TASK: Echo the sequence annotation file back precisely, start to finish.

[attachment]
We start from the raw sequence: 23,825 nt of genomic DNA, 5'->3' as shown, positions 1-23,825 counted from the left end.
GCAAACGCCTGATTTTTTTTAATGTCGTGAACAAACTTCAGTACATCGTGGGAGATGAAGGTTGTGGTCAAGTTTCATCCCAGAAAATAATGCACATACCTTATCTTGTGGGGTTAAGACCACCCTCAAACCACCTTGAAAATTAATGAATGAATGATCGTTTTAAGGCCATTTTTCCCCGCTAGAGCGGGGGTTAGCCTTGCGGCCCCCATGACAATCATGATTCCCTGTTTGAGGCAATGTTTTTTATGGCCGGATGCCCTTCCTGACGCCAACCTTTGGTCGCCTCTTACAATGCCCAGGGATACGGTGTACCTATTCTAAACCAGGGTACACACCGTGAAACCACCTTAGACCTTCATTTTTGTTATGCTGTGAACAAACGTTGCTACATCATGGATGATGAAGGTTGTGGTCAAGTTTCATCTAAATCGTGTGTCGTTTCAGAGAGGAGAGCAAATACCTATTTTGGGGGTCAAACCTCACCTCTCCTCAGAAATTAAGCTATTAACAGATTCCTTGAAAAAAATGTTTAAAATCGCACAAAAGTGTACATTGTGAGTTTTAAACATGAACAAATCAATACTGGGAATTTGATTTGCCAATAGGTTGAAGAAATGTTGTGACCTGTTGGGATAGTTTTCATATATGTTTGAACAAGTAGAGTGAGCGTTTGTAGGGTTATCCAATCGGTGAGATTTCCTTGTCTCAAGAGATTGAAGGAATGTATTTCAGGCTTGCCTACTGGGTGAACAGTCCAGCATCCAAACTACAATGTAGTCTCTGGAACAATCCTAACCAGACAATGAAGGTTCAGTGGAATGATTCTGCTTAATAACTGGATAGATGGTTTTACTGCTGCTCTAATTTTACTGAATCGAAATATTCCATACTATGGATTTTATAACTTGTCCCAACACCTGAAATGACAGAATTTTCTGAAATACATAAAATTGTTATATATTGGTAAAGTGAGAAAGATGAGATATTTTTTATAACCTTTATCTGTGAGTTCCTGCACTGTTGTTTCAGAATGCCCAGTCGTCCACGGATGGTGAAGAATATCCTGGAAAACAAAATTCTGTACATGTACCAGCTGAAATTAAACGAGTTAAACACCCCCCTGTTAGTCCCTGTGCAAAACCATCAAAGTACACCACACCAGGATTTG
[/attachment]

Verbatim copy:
We start from the raw sequence: 23,825 nt of genomic DNA, 5'->3' as shown, positions 1-23,825 counted from the left end.
GCAAACGCCTGATTTTTTTTAATGTCGTGAACAAACTTCAGTACATCGTGGGAGATGAAGGTTGTGGTCAAGTTTCATCCCAGAAAATAATGCACATACCTTATCTTGTGGGGTTAAGACCACCCTCAAACCACCTTGAAAATTAATGAATGAATGATCGTTTTAAGGCCATTTTTCCCCGCTAGAGCGGGGGTTAGCCTTGCGGCCCCCATGACAATCATGATTCCCTGTTTGAGGCAATGTTTTTTATGGCCGGATGCCCTTCCTGACGCCAACCTTTGGTCGCCTCTTACAATGCCCAGGGATACGGTGTACCTATTCTAAACCAGGGTACACACCGTGAAACCACCTTAGACCTTCATTTTTGTTATGCTGTGAACAAACGTTGCTACATCATGGATGATGAAGGTTGTGGTCAAGTTTCATCTAAATCGTGTGTCGTTTCAGAGAGGAGAGCAAATACCTATTTTGGGGGTCAAACCTCACCTCTCCTCAGAAATTAAGCTATTAACAGATTCCTTGAAAAAAATGTTTAAAATCGCACAAAAGTGTACATTGTGAGTTTTAAACATGAACAAATCAATACTGGGAATTTGATTTGCCAATAGGTTGAAGAAATGTTGTGACCTGTTGGGATAGTTTTCATATATGTTTGAACAAGTAGAGTGAGCGTTTGTAGGGTTATCCAATCGGTGAGATTTCCTTGTCTCAAGAGATTGAAGGAATGTATTTCAGGCTTGCCTACTGGGTGAACAGTCCAGCATCCAAACTACAATGTAGTCTCTGGAACAATCCTAACCAGACAATGAAGGTTCAGTGGAATGATTCTGCTTAATAACTGGATAGATGGTTTTACTGCTGCTCTAATTTTACTGAATCGAAATATTCCATACTATGGATTTTATAACTTGTCCCAACACCTGAAATGACAGAATTTTCTGAAATACATAAAATTGTTATATATTGGTAAAGTGAGAAAGATGAGATATTTTTTATAACCTTTATCTGTGAGTTCCTGCACTGTTGTTTCAGAATGCCCAGTCGTCCACGGATGGTGAAGAATATCCTGGAAAACAAAATTCTGTACATGTACCAGCTGAAATTAAACGAGTTAAACACCCCCCTGTTAGTCCCTGTGCAAAACCATCAAAGTACACCACACCAGGATTTG